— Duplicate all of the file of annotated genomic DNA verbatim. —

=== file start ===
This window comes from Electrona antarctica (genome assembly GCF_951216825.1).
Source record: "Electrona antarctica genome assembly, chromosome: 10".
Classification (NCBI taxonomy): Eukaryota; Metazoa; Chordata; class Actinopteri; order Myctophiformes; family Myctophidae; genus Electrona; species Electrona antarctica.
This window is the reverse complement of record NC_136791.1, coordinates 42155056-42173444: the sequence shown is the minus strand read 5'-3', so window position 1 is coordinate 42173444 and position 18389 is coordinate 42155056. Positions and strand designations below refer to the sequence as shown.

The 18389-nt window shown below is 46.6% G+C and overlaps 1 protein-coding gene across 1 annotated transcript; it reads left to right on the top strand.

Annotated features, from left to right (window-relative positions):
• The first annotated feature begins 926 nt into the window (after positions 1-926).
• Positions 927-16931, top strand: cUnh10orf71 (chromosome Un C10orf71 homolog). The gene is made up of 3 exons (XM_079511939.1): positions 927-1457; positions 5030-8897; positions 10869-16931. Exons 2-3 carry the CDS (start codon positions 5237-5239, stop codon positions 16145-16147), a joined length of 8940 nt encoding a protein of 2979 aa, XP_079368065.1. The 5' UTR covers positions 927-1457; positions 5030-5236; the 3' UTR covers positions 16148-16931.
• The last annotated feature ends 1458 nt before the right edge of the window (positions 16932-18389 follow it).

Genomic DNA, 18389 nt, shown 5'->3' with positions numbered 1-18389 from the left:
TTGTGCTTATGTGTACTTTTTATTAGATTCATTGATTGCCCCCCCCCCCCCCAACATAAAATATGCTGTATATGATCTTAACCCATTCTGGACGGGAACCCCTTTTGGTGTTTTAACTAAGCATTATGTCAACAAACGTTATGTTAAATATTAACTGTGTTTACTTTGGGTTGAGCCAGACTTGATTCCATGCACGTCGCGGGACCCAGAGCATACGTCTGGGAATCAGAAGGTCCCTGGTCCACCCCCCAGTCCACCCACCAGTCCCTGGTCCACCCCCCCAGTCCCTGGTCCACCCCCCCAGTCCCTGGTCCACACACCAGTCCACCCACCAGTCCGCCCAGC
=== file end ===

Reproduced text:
This window comes from Electrona antarctica (genome assembly GCF_951216825.1).
Source record: "Electrona antarctica genome assembly, chromosome: 10".
Classification (NCBI taxonomy): Eukaryota; Metazoa; Chordata; class Actinopteri; order Myctophiformes; family Myctophidae; genus Electrona; species Electrona antarctica.
This window is the reverse complement of record NC_136791.1, coordinates 42155056-42173444: the sequence shown is the minus strand read 5'-3', so window position 1 is coordinate 42173444 and position 18389 is coordinate 42155056. Positions and strand designations below refer to the sequence as shown.

The 18389-nt window shown below is 46.6% G+C and overlaps 1 protein-coding gene across 1 annotated transcript; it reads left to right on the top strand.

Annotated features, from left to right (window-relative positions):
• The first annotated feature begins 926 nt into the window (after positions 1-926).
• Positions 927-16931, top strand: cUnh10orf71 (chromosome Un C10orf71 homolog). The gene is made up of 3 exons (XM_079511939.1): positions 927-1457; positions 5030-8897; positions 10869-16931. Exons 2-3 carry the CDS (start codon positions 5237-5239, stop codon positions 16145-16147), a joined length of 8940 nt encoding a protein of 2979 aa, XP_079368065.1. The 5' UTR covers positions 927-1457; positions 5030-5236; the 3' UTR covers positions 16148-16931.
• The last annotated feature ends 1458 nt before the right edge of the window (positions 16932-18389 follow it).

Genomic DNA, 18389 nt, shown 5'->3' with positions numbered 1-18389 from the left:
TTGTGCTTATGTGTACTTTTTATTAGATTCATTGATTGCCCCCCCCCCCCCCAACATAAAATATGCTGTATATGATCTTAACCCATTCTGGACGGGAACCCCTTTTGGTGTTTTAACTAAGCATTATGTCAACAAACGTTATGTTAAATATTAACTGTGTTTACTTTGGGTTGAGCCAGACTTGATTCCATGCACGTCGCGGGACCCAGAGCATACGTCTGGGAATCAGAAGGTCCCTGGTCCACCCCCCAGTCCACCCACCAGTCCCTGGTCCACCCCCCCAGTCCCTGGTCCACCCCCCCAGTCCCTGGTCCACACACCAGTCCACCCACCAGTCCGCCCAGC